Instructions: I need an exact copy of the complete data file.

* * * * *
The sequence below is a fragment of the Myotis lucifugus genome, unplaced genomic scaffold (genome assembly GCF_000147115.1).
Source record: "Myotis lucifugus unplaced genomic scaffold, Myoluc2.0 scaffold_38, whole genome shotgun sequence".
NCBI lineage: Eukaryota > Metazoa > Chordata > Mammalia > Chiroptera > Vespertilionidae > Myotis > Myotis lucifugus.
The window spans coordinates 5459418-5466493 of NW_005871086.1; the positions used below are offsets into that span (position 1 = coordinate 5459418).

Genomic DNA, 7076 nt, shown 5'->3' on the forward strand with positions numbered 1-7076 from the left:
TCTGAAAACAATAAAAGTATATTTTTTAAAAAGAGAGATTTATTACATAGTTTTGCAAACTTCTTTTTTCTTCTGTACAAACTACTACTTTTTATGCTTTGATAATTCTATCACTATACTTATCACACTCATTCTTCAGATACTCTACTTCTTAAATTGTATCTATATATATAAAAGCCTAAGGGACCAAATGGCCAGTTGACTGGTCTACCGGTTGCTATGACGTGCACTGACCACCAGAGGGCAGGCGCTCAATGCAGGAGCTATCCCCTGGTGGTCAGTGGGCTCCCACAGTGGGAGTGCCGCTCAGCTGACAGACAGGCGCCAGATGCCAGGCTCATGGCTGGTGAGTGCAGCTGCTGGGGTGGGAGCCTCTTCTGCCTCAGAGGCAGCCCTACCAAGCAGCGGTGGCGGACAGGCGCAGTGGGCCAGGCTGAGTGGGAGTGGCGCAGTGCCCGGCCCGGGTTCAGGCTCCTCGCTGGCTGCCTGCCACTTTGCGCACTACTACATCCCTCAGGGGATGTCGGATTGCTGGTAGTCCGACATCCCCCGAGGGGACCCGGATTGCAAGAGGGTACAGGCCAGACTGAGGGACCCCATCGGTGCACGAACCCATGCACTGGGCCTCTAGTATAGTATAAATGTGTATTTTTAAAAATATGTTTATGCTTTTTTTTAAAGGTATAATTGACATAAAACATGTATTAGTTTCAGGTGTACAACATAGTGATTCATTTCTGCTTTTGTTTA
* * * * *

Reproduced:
The sequence below is a fragment of the Myotis lucifugus genome, unplaced genomic scaffold (genome assembly GCF_000147115.1).
Source record: "Myotis lucifugus unplaced genomic scaffold, Myoluc2.0 scaffold_38, whole genome shotgun sequence".
NCBI lineage: Eukaryota > Metazoa > Chordata > Mammalia > Chiroptera > Vespertilionidae > Myotis > Myotis lucifugus.
The window spans coordinates 5459418-5466493 of NW_005871086.1; the positions used below are offsets into that span (position 1 = coordinate 5459418).

Genomic DNA, 7076 nt, shown 5'->3' on the forward strand with positions numbered 1-7076 from the left:
TCTGAAAACAATAAAAGTATATTTTTTAAAAAGAGAGATTTATTACATAGTTTTGCAAACTTCTTTTTTCTTCTGTACAAACTACTACTTTTTATGCTTTGATAATTCTATCACTATACTTATCACACTCATTCTTCAGATACTCTACTTCTTAAATTGTATCTATATATATAAAAGCCTAAGGGACCAAATGGCCAGTTGACTGGTCTACCGGTTGCTATGACGTGCACTGACCACCAGAGGGCAGGCGCTCAATGCAGGAGCTATCCCCTGGTGGTCAGTGGGCTCCCACAGTGGGAGTGCCGCTCAGCTGACAGACAGGCGCCAGATGCCAGGCTCATGGCTGGTGAGTGCAGCTGCTGGGGTGGGAGCCTCTTCTGCCTCAGAGGCAGCCCTACCAAGCAGCGGTGGCGGACAGGCGCAGTGGGCCAGGCTGAGTGGGAGTGGCGCAGTGCCCGGCCCGGGTTCAGGCTCCTCGCTGGCTGCCTGCCACTTTGCGCACTACTACATCCCTCAGGGGATGTCGGATTGCTGGTAGTCCGACATCCCCCGAGGGGACCCGGATTGCAAGAGGGTACAGGCCAGACTGAGGGACCCCATCGGTGCACGAACCCATGCACTGGGCCTCTAGTATAGTATAAATGTGTATTTTTAAAAATATGTTTATGCTTTTTTTTAAAGGTATAATTGACATAAAACATGTATTAGTTTCAGGTGTACAACATAGTGATTCATTTCTGCTTTTGTTTA